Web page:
Speaking at his party’s national policy forum in Gillingham this weekend Ed Milliband said that it was time for Labour to ‘take back the term Big Society’ from the Conservatives and to become again the ‘people’s party.’
His comments came at the launch of a major review of party policy headed by former Cabinet Office minister Liam Byrne that in many respects mirrors David Cameron’s mostly successful attempt to ‘detoxify’ the image of the Tories. The review will cover the party’s stance of troublesome issues such as tax, immigration and welfare and will see shadow ministers leading policy discussions with party members.
Speaking to assembled delegates Mr Milliband said the party needed to be ‘reconnected to the hopes and aspirations of the people of Britain’ and had to prove that the policy review was a genuinely open minded exercise not one run by ‘a bunch of experts gathered in a room in London’ and determined to prove their own opinions correct.
He also admitted that in government Labour had ‘got some things wrong’; try almost everything wrong from 2005 onwards Ed, and that the party had been guilty of ‘losing its way.’ Most tellingly of all he admitted that they had too often seen problems in communities and thought the answer was ‘a programme or a policy,’ sometimes the policy was right; often it wasn’t and Labour was equally often too insular to notice until it was too late.
There were more admissions from shadow Welsh Secretary Peter Hain, who will chair the policy review, the party had, he said, to be ‘a changed Labour party for the next general election’, the public had grown tired of and cynical about the New Labour project and as a result the party had ‘got a hammering’ in May and needed to learn the lessons of that experience.
All this mea culpa stuff is very nice and cathartic in its way, but it needs more than well meaning navel gazing to turn around a party that doesn’t know what its for or who it represents. The policy review and the party as a whole will stand or fall on whether or not it can turn talk into action.
It will also stand or fall on what sort of figure Ed Milliband cuts as an opposition leader, perhaps the most thankless job in British politics. Every day is a struggle not to trip on one banana thrown in your path by the media or the government, so far, I’m afraid Red Ed’s report card would read ‘could do better.’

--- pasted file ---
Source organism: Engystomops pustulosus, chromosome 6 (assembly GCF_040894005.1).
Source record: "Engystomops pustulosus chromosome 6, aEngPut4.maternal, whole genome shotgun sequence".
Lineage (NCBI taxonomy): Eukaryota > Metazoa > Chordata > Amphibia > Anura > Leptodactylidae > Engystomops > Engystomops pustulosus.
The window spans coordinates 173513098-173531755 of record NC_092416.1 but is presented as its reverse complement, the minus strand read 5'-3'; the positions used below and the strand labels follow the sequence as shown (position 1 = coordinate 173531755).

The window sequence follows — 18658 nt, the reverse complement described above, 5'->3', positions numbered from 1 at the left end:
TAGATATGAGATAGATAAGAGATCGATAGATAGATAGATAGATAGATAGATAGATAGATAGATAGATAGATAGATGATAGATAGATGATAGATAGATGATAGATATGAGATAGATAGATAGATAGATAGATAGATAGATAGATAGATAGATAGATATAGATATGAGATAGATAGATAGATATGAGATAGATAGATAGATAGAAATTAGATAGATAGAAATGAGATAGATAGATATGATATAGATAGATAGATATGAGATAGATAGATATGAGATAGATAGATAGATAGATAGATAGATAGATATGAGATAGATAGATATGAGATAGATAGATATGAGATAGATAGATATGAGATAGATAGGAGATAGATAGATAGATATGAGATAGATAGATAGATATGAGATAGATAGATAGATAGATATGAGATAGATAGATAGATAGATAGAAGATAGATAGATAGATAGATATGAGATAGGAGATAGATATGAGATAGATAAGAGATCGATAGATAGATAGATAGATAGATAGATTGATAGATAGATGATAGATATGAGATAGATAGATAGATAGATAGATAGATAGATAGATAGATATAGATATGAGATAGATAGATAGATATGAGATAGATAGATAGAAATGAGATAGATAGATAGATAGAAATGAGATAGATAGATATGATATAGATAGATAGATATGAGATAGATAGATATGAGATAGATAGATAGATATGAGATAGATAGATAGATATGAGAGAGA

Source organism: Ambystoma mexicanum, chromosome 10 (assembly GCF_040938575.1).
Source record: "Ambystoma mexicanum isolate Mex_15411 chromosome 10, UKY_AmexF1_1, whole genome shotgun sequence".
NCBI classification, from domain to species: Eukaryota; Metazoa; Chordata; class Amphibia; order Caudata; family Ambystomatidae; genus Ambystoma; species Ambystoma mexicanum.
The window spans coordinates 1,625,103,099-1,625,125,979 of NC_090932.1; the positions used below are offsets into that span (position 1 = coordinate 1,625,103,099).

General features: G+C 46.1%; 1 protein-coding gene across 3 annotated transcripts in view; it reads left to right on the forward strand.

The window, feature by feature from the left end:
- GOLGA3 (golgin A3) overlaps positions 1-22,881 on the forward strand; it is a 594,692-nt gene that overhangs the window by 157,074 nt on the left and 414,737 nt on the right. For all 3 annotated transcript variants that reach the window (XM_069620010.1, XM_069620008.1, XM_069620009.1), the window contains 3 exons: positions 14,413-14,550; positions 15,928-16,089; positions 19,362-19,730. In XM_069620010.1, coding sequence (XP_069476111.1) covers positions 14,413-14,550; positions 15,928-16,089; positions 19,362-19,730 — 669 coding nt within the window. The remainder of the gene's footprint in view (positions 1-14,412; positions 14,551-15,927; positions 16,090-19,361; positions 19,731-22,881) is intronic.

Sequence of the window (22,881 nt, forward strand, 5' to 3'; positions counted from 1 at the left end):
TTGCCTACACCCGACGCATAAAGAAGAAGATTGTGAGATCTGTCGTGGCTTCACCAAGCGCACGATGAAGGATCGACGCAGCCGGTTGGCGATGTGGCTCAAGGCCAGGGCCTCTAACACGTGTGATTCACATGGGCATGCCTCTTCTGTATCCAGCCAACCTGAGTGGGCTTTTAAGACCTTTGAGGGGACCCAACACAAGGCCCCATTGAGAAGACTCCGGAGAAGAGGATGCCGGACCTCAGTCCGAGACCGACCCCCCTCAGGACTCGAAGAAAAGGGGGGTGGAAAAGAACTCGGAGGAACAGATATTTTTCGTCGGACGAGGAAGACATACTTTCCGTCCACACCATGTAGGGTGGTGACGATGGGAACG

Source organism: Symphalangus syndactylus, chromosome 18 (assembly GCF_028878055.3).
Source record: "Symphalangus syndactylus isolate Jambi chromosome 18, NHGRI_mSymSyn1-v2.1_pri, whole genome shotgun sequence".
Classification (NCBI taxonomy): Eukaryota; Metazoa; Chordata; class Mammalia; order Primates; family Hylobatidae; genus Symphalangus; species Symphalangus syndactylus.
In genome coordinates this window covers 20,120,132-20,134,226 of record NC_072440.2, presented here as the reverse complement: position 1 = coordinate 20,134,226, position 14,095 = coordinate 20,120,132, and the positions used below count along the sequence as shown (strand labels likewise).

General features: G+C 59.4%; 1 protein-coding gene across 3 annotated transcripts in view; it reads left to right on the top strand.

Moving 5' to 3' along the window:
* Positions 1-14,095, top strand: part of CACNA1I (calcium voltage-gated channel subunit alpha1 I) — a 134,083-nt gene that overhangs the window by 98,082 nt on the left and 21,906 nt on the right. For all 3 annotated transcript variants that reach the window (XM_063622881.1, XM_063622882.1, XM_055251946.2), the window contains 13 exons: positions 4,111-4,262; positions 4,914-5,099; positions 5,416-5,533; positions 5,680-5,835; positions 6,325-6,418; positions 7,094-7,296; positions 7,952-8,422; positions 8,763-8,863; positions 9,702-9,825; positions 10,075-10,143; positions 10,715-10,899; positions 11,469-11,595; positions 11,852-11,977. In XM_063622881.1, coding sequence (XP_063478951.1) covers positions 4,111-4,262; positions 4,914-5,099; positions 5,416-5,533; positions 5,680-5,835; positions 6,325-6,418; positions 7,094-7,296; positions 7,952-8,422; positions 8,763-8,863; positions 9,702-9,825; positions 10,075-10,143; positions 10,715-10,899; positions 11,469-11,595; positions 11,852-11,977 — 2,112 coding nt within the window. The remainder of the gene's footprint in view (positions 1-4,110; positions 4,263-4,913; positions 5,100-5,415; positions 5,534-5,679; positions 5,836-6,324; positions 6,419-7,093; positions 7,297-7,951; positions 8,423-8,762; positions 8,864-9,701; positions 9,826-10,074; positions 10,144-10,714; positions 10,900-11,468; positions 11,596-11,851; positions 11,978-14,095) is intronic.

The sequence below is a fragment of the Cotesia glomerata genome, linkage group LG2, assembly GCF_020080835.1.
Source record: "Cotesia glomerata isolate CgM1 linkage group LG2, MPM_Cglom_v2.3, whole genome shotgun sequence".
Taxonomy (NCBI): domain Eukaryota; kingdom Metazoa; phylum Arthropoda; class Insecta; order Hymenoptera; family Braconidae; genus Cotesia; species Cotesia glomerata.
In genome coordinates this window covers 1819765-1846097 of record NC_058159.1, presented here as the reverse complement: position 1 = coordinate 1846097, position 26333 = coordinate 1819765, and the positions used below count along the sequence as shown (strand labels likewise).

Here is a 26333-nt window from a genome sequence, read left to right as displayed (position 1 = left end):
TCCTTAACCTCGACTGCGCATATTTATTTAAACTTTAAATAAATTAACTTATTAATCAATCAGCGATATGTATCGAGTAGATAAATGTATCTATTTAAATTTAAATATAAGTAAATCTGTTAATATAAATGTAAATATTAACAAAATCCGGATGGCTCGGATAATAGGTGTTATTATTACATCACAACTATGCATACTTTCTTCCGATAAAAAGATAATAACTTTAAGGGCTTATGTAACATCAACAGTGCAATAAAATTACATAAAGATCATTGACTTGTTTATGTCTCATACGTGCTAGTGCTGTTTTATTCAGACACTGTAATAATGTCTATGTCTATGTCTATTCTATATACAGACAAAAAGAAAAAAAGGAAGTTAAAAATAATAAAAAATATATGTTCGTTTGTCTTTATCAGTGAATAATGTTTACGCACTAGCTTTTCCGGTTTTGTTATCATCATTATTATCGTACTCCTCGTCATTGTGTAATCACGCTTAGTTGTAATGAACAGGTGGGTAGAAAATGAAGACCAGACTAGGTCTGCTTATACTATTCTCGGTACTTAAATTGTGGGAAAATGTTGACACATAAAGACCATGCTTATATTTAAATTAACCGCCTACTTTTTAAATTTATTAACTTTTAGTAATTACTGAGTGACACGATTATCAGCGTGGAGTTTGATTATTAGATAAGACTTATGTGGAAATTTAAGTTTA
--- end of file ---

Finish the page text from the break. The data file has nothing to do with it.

He appears awkward and earnest in public, making him a poor foil for Citizen Dave with his easy charm and has allowed the media to drag him into silly controversies about whether he plans to marry his long term partner or whether or not he has been recorded as the father on the birth certificate of his oldest child. When he comes into contact with ‘ordinary’ voters Milliband looks uncomfortable as evidenced by his bemused response to TESCO workers this week who told him they didn’t think the welfare system gave people an incentive to work.
There is also the small problem of having a shadow cabinet that seems to be pulling in two directions at once. For example shadow chancellor Alan Johnson wants to loosen the party’s ties with the unions, his leader knows only too well that he owes his position to the unions and that without their cash the party would be bankrupt.
The good news though is that despite a shaky start Ed Milliband is starting to sound like his own man at last. He cut several large donors out of the honours list and has admitted publicly that his in ‘unashamed’ about being a socialist; thank heavens for that for far too long socialism has been a naughty word in a party that would have no reason to exist without it.
Taking socialism out of mothballs and putting it at the centre of party policy might just be the saving of the Labour Party, however much their leader talks about replacing GDP with a ‘happiness index’ as a measure of national progress the spending cuts will drag the Tories and their Lib Dem accomplices to the right; that movement needs to be counterbalanced by an opposition that leans to the left, clinging to the middle ground is no longer an option.
Labour has, though, to pick the right kind of socialism, the insular, sectarian and often silly incarnation practiced by the so called ‘loony left’ is a non starter because it frightens voters because its adherents seem to rejoice in not connecting with the public mood. Ed Milliband needs to go out and talk to party members and public alike about a form of socialism that is based on the fairness deeply engrained in the British character that doesn’t hold back personal ambition only requires it to be tempered with a responsibility towards the society we all share.
It won’t be easy, the media will pillory him as being out of touch because they, as all cynics do, instinctively fear anyone with a ‘vision’; his political opponents will try to shout him down, he must ignore all this and keep on talking about what he believes is right.
If Ed Milliband really wants to make Labour the ‘people’s party’ again and to be ‘back on people’s side, back in power making the fairer, the more equal, the more just country we believe in,’ as he claimed in his speech at Gillingham he has no other choice.